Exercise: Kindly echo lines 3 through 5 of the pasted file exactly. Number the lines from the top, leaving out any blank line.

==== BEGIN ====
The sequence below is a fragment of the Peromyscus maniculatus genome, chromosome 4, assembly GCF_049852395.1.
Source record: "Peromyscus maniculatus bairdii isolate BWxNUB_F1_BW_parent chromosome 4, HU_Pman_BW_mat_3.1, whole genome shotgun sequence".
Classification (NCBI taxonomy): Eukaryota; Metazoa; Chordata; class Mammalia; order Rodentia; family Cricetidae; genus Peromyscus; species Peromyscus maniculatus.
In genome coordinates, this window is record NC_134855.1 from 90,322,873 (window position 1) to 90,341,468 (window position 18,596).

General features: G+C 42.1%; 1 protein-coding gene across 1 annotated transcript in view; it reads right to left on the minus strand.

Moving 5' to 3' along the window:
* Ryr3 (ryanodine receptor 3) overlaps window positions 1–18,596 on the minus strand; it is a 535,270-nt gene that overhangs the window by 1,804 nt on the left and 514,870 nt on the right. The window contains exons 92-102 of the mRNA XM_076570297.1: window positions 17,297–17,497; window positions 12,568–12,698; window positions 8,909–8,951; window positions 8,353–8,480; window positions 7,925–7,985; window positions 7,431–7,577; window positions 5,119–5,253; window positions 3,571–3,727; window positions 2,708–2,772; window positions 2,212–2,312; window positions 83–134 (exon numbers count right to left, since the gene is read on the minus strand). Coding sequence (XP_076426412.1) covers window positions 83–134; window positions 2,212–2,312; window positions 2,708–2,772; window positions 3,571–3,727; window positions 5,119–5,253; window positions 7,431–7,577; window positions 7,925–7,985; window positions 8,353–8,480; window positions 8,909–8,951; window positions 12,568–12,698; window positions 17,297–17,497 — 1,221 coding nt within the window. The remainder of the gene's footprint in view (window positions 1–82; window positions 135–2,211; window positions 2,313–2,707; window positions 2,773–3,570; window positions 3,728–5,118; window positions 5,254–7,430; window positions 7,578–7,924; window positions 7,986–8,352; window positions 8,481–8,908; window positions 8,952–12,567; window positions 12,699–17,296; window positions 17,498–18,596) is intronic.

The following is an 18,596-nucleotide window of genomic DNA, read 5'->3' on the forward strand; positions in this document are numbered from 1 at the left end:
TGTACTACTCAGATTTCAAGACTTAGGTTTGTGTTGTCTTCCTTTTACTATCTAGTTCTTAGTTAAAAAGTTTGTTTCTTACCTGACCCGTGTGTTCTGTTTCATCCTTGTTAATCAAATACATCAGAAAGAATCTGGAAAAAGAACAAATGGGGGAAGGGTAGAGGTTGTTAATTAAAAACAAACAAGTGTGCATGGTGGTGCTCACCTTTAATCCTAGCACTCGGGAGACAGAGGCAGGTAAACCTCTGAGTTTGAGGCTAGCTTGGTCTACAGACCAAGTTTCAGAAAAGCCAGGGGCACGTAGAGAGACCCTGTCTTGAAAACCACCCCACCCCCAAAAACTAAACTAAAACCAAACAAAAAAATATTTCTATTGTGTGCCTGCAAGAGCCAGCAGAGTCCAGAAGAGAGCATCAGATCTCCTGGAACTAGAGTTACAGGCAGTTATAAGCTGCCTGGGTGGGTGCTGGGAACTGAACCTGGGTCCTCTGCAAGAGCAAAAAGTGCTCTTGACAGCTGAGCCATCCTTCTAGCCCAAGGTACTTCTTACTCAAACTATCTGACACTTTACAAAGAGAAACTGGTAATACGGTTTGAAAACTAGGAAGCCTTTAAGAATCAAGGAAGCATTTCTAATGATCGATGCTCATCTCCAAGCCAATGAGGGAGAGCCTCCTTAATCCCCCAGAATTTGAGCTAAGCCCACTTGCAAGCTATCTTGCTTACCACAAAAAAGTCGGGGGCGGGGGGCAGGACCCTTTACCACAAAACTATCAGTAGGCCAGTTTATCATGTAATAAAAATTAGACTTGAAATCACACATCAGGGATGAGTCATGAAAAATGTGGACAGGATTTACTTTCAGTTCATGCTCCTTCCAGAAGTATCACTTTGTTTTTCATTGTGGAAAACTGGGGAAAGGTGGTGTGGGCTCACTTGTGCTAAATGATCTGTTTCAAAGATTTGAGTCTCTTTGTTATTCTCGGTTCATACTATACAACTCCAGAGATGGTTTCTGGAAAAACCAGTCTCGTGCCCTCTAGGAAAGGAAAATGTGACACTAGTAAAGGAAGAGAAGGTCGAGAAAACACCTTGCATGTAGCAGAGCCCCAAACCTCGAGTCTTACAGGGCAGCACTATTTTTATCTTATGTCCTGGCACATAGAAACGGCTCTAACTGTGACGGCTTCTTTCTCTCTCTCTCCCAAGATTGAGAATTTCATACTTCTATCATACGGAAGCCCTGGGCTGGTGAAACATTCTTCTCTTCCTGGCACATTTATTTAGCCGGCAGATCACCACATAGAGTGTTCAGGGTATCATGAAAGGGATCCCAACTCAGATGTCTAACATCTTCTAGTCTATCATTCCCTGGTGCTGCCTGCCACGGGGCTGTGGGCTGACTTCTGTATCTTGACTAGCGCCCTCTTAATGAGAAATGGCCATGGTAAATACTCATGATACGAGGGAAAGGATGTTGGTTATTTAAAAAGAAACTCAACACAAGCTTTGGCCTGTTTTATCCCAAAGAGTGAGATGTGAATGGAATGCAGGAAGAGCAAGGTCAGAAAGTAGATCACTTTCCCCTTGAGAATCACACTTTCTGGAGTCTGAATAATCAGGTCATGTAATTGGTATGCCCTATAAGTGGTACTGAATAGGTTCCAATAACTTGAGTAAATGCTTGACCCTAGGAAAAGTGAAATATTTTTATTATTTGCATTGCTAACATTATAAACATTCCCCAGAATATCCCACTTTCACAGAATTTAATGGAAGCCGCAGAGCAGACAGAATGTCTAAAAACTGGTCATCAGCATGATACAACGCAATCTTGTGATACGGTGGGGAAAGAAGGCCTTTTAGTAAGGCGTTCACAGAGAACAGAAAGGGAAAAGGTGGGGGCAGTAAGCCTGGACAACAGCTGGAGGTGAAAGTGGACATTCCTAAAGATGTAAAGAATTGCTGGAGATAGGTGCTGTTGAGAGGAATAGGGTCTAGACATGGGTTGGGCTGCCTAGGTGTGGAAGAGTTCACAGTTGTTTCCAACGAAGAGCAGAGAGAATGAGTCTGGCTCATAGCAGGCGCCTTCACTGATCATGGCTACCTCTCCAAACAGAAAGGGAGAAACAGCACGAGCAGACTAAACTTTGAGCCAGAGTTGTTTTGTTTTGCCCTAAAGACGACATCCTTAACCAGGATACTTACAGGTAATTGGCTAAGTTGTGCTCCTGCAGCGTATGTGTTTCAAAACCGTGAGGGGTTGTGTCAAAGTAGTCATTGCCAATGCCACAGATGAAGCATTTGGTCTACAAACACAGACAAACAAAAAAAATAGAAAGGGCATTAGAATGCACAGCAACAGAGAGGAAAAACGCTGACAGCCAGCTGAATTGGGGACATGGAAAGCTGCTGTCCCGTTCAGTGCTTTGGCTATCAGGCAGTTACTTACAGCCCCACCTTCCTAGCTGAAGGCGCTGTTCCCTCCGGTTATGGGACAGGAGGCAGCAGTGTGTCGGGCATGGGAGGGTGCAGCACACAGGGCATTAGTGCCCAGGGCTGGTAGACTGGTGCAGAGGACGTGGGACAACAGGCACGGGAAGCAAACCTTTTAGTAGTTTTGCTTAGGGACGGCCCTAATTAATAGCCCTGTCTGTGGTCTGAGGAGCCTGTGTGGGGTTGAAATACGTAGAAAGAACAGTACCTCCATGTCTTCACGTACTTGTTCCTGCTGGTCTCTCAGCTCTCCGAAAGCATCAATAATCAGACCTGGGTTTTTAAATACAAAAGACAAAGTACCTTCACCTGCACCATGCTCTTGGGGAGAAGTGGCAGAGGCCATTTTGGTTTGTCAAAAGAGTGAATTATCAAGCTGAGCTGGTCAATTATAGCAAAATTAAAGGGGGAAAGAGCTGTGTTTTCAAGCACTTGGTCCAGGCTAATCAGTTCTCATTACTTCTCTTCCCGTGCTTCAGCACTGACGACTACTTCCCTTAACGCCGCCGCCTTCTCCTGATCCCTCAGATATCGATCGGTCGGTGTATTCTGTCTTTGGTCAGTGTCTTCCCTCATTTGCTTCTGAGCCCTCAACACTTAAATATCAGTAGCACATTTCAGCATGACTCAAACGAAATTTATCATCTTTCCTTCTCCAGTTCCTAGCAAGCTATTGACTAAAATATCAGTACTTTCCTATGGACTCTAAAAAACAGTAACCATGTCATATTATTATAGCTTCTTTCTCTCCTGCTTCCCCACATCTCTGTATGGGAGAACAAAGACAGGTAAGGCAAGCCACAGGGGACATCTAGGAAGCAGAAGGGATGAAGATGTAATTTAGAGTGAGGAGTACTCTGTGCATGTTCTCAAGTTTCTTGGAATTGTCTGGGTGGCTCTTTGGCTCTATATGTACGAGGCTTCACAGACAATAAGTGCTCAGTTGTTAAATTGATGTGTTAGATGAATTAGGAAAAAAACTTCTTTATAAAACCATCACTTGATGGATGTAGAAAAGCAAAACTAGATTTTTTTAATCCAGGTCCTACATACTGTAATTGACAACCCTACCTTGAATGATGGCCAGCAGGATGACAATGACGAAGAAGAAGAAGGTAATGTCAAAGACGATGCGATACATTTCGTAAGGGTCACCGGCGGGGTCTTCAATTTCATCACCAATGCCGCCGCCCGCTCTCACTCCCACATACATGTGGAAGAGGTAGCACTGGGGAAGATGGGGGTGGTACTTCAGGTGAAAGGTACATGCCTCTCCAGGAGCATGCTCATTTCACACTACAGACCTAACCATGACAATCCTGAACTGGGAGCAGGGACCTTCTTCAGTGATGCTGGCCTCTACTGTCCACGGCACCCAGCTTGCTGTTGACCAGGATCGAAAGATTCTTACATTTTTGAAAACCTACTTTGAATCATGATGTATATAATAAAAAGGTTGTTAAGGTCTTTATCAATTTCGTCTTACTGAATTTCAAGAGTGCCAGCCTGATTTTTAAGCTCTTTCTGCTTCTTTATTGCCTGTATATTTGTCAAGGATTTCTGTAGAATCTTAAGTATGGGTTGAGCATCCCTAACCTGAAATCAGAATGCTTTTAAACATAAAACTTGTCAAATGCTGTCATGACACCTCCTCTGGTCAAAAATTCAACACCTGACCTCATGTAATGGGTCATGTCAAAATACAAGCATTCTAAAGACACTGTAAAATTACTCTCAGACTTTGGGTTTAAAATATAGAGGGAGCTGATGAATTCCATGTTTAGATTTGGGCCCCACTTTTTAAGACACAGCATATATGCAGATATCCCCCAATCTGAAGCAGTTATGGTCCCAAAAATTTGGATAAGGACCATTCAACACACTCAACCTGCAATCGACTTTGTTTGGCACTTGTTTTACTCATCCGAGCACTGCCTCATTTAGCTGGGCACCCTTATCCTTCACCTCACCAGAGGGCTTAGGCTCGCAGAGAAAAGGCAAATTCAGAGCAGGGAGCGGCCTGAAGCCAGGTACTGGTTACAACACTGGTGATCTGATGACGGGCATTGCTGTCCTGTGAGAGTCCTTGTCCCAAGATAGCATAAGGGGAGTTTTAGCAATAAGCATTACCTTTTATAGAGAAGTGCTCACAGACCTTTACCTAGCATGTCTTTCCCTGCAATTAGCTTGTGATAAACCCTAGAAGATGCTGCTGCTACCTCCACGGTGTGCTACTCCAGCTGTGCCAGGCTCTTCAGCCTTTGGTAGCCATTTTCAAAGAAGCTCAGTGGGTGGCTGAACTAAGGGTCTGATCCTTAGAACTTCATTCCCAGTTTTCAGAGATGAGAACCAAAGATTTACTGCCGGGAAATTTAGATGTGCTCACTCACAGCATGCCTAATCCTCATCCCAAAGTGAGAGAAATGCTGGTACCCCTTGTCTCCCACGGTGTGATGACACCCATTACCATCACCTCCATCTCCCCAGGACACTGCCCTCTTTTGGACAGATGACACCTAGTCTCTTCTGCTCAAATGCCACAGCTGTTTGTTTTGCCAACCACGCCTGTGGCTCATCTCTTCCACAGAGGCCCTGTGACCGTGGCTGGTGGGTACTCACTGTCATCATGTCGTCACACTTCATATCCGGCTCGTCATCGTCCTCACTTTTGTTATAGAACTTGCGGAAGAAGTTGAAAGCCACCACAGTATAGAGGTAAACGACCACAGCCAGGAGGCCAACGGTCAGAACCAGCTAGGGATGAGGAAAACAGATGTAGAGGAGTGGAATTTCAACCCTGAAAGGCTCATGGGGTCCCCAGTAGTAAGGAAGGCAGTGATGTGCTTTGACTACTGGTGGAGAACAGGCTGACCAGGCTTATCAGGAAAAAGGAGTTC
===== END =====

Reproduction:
Classification (NCBI taxonomy): Eukaryota; Metazoa; Chordata; class Mammalia; order Rodentia; family Cricetidae; genus Peromyscus; species Peromyscus maniculatus.
In genome coordinates, this window is record NC_134855.1 from 90,322,873 (window position 1) to 90,341,468 (window position 18,596).

General features: G+C 42.1%; 1 protein-coding gene across 1 annotated transcript in view; it reads right to left on the minus strand.